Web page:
But, it turns out, there are always two sides to the situation. Sooner or later, in spite of best intentions, it seems something bad happens. We call it bad luck. Buddhism calls it impermanence.
We identify objects with certainty – this is a cup, there is a pillow, there is a tree. But day becomes night, beautiful becomes ugly, thoughts come and go. All objects of consciousness are impermanent, and what is impermanent I experience as beyond my control, not mine, a source of disappointment and suffering.
Implicit in every object of awareness is a “duality,” something held in contrast: a white thing against a dark background, a sweet thing against a bitter background, a happy thing against a sad background. The same is true of ourselves. A “self” is also an object of consciousness. We understand self, who “I am,” in relation to people different from me. I know myself in relation to what I like and what I dislike. It is how consciousness works. It divides the world, discriminating one thing from another.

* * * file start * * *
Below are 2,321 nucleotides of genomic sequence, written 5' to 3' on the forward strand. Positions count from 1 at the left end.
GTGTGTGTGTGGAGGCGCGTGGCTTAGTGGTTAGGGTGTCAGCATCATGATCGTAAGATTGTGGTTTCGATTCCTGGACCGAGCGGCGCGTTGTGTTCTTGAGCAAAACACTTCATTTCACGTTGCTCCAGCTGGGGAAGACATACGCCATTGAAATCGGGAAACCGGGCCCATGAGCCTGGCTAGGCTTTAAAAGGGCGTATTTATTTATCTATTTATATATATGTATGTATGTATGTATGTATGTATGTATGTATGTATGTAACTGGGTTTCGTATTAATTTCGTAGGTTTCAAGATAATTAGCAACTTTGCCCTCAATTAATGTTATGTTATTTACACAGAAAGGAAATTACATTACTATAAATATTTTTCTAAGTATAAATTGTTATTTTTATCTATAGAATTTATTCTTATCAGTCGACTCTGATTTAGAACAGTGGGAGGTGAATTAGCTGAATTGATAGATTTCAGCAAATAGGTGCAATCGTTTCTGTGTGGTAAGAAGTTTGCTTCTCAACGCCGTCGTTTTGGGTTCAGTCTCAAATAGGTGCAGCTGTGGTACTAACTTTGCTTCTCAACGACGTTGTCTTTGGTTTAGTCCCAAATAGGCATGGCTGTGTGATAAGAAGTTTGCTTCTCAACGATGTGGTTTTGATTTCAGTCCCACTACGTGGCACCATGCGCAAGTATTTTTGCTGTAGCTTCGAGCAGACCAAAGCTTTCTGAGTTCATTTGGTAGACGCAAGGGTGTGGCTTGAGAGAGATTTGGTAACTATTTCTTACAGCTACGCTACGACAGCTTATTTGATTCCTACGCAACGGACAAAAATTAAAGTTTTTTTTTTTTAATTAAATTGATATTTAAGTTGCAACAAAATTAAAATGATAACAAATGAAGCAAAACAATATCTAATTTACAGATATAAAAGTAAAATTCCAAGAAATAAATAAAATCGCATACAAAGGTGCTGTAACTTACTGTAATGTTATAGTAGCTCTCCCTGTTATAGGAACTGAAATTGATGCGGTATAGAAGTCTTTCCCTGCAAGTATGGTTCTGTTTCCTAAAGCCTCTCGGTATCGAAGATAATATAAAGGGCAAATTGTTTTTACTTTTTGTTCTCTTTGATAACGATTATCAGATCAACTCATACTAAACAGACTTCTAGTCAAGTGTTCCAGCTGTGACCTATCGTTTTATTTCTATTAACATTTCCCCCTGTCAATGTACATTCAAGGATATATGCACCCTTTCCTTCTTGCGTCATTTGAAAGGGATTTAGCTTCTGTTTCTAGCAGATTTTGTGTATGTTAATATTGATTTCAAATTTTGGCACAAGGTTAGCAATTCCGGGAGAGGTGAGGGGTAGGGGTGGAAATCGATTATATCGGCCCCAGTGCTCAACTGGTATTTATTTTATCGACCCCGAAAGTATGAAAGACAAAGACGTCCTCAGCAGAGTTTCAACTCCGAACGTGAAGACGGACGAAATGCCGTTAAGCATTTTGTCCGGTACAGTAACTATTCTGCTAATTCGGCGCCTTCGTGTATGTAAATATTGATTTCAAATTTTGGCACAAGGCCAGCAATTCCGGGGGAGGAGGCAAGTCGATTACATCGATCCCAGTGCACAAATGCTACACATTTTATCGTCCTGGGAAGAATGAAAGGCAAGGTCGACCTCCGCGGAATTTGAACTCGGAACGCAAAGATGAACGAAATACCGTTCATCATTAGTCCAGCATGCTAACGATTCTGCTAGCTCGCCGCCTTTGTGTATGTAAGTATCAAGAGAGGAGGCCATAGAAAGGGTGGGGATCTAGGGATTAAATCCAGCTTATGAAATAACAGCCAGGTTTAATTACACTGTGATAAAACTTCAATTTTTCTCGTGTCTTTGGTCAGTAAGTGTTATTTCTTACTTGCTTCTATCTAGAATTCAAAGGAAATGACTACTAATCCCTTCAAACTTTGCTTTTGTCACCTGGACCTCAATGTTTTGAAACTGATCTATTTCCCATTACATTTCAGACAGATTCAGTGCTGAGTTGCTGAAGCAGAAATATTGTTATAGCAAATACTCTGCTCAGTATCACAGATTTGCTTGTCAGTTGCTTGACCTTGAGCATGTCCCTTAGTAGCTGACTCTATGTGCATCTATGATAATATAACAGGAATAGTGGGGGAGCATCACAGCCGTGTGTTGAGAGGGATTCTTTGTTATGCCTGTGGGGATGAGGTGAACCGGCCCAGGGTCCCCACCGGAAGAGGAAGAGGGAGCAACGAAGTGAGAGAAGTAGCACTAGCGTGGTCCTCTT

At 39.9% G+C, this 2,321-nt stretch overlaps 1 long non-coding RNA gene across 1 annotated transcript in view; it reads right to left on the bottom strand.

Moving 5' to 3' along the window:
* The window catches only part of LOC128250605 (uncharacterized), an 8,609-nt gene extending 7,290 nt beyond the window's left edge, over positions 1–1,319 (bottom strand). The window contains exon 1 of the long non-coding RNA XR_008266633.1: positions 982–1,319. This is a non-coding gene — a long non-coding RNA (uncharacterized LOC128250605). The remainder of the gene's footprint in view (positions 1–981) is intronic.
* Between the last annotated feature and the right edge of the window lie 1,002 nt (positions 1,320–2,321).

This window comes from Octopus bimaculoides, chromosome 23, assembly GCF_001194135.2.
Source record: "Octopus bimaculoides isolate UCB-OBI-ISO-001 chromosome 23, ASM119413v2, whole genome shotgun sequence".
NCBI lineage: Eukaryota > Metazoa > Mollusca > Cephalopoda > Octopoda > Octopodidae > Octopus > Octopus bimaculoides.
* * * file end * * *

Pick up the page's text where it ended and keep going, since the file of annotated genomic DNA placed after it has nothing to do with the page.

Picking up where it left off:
In this way, consciousness is imperfect. What we fixate (cling to) as an object of mind is incomplete. It is not the whole truth. What is true is not an independent, existing object, but a dynamic relationship. What appears to be separate, is happening together; positive and negative, night and day, life and death, self and other. What is “true” is fullness of mind, both the happy kid and the one who cries in the corner.
The first of the "four noble truths" of Buddhism is dukkha, or suffering, disappointment, discontent. Psychologist Carl Jung said, "There is no consciousness without pain." It isn't hard to sit in meditation. What is difficult is what we notice about ourselves, the stuff we'd rather not look at.
But Buddhism starts off with the message to pay attention to the hard parts. Meditation is not an escape. Instead, it is the discipline to sit with everything, with joy and sorrow. It is the wisdom of the middle way: not wallowing in pleasure, but not wallowing in self pity either,